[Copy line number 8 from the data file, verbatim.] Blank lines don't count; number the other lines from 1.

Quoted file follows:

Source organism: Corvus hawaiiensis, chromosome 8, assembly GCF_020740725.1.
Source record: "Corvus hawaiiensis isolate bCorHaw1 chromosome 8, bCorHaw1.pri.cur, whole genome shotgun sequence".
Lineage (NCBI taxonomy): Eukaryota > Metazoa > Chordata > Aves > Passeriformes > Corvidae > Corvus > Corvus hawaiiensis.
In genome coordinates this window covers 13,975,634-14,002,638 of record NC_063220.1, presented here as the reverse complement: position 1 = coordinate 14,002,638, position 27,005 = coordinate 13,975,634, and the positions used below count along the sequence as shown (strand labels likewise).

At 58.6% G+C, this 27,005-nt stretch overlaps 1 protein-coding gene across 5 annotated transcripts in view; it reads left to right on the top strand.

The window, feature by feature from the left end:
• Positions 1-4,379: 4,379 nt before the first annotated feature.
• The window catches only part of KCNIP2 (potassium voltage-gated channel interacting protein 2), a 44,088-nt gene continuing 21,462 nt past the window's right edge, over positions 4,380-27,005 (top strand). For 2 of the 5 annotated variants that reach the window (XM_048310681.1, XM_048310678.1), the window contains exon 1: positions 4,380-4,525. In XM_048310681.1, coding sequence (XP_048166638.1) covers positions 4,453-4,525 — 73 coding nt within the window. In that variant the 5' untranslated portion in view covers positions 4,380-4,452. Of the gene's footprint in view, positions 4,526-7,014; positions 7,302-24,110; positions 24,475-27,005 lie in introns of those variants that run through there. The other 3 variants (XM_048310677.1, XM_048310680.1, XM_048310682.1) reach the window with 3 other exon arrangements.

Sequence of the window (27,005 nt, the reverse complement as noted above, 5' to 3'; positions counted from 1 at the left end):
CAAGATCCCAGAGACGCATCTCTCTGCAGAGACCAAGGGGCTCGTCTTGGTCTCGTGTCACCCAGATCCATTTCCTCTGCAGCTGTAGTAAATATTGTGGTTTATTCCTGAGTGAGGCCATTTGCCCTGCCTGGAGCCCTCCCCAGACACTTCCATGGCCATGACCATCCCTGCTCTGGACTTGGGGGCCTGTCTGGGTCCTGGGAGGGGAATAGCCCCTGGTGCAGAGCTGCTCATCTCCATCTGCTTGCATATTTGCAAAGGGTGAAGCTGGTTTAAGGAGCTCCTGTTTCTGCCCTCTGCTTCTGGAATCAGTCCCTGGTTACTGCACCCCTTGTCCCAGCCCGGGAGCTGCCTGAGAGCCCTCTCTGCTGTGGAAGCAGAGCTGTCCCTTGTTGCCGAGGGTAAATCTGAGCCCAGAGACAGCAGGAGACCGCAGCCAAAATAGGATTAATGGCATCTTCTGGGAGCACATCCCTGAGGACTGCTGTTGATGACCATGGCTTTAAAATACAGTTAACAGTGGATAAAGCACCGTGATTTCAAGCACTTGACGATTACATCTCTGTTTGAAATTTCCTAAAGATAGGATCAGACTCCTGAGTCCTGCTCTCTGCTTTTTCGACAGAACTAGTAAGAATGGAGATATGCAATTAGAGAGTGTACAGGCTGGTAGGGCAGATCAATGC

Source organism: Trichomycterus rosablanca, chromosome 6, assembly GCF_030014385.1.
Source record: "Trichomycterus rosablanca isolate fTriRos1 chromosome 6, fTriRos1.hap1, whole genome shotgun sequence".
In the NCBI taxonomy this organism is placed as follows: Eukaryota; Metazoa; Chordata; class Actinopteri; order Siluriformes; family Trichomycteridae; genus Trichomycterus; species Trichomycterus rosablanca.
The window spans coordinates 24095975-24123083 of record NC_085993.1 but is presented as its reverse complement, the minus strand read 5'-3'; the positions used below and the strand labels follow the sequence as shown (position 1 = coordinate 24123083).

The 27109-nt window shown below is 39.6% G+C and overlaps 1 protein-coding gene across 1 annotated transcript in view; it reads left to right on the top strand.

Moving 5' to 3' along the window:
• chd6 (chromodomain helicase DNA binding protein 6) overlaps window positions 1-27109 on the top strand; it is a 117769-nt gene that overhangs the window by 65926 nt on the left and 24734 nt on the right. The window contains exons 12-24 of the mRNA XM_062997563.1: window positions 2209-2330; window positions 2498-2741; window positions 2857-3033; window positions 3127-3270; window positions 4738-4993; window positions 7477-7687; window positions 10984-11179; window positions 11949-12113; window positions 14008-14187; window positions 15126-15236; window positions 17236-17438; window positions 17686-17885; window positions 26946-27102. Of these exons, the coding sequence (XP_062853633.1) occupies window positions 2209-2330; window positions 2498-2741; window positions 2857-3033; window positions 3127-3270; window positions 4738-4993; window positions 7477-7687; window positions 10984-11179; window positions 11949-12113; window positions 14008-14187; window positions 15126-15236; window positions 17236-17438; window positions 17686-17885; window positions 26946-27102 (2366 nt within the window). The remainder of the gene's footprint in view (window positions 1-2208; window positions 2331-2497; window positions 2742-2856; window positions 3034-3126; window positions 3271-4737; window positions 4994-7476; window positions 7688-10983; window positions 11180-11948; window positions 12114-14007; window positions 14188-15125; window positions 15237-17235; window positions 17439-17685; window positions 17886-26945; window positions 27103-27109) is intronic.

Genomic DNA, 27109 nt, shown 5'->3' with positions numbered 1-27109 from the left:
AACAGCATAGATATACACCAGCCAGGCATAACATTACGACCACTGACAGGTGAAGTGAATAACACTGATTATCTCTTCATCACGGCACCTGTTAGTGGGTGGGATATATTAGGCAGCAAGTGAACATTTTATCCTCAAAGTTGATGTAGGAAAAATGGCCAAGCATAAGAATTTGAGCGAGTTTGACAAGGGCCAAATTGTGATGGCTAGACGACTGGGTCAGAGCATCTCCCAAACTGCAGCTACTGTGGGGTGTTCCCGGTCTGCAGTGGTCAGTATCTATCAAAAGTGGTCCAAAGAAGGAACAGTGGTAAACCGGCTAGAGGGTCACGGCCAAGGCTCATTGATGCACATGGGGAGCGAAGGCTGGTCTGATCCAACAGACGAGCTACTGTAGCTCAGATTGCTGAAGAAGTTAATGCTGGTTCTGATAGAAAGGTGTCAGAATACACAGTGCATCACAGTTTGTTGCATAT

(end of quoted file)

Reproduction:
• The window catches only part of KCNIP2 (potassium voltage-gated channel interacting protein 2), a 44,088-nt gene continuing 21,462 nt past the window's right edge, over positions 4,380-27,005 (top strand). For 2 of the 5 annotated variants that reach the window (XM_048310681.1, XM_048310678.1), the window contains exon 1: positions 4,380-4,525. In XM_048310681.1, coding sequence (XP_048166638.1) covers positions 4,453-4,525 — 73 coding nt within the window. In that variant the 5' untranslated portion in view covers positions 4,380-4,452. Of the gene's footprint in view, positions 4,526-7,014; positions 7,302-24,110; positions 24,475-27,005 lie in introns of those variants that run through there. The other 3 variants (XM_048310677.1, XM_048310680.1, XM_048310682.1) reach the window with 3 other exon arrangements.